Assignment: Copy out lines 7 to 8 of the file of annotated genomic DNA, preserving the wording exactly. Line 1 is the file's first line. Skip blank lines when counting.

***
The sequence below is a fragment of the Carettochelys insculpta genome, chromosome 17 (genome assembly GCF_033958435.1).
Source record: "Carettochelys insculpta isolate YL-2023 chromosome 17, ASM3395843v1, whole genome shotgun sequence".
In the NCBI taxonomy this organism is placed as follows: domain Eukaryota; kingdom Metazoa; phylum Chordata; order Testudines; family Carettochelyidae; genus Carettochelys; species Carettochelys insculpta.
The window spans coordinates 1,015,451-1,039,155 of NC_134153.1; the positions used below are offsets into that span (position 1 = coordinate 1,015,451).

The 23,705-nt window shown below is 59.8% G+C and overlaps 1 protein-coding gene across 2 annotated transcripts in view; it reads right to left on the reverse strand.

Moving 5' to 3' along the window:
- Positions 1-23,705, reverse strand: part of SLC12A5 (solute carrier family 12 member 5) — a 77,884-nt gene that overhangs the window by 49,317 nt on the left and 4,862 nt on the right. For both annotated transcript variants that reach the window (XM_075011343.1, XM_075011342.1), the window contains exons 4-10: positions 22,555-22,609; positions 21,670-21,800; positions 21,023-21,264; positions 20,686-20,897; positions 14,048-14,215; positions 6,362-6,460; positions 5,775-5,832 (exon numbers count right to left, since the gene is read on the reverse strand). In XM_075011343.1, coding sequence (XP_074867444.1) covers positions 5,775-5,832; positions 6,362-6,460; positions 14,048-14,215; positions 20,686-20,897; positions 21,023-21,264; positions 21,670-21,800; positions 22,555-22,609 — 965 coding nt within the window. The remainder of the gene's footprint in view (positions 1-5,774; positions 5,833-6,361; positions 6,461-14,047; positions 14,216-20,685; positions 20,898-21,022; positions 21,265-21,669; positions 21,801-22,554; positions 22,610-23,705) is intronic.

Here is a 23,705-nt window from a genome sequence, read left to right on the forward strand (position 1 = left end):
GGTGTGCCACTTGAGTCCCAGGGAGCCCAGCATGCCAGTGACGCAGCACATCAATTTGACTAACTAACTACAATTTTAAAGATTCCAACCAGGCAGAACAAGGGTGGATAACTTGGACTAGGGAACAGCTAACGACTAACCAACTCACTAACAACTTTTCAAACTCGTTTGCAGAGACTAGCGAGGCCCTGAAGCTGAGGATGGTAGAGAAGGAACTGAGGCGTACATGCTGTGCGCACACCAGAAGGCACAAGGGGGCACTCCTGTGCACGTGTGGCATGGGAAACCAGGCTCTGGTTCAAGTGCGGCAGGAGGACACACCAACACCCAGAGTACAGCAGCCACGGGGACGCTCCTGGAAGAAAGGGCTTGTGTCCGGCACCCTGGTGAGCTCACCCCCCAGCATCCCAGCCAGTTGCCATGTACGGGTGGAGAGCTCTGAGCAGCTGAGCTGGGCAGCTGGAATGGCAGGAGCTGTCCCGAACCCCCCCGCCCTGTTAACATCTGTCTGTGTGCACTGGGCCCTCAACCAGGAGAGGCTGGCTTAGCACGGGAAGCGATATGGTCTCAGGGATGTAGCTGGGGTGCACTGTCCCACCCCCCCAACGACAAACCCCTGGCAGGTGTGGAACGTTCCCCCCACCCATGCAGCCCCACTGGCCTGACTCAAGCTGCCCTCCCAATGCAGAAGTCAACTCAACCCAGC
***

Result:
- Positions 1-23,705, reverse strand: part of SLC12A5 (solute carrier family 12 member 5) — a 77,884-nt gene that overhangs the window by 49,317 nt on the left and 4,862 nt on the right. For both annotated transcript variants that reach the window (XM_075011343.1, XM_075011342.1), the window contains exons 4-10: positions 22,555-22,609; positions 21,670-21,800; positions 21,023-21,264; positions 20,686-20,897; positions 14,048-14,215; positions 6,362-6,460; positions 5,775-5,832 (exon numbers count right to left, since the gene is read on the reverse strand). In XM_075011343.1, coding sequence (XP_074867444.1) covers positions 5,775-5,832; positions 6,362-6,460; positions 14,048-14,215; positions 20,686-20,897; positions 21,023-21,264; positions 21,670-21,800; positions 22,555-22,609 — 965 coding nt within the window. The remainder of the gene's footprint in view (positions 1-5,774; positions 5,833-6,361; positions 6,461-14,047; positions 14,216-20,685; positions 20,898-21,022; positions 21,265-21,669; positions 21,801-22,554; positions 22,610-23,705) is intronic.

Here is a 23,705-nt window from a genome sequence, read left to right on the forward strand (position 1 = left end):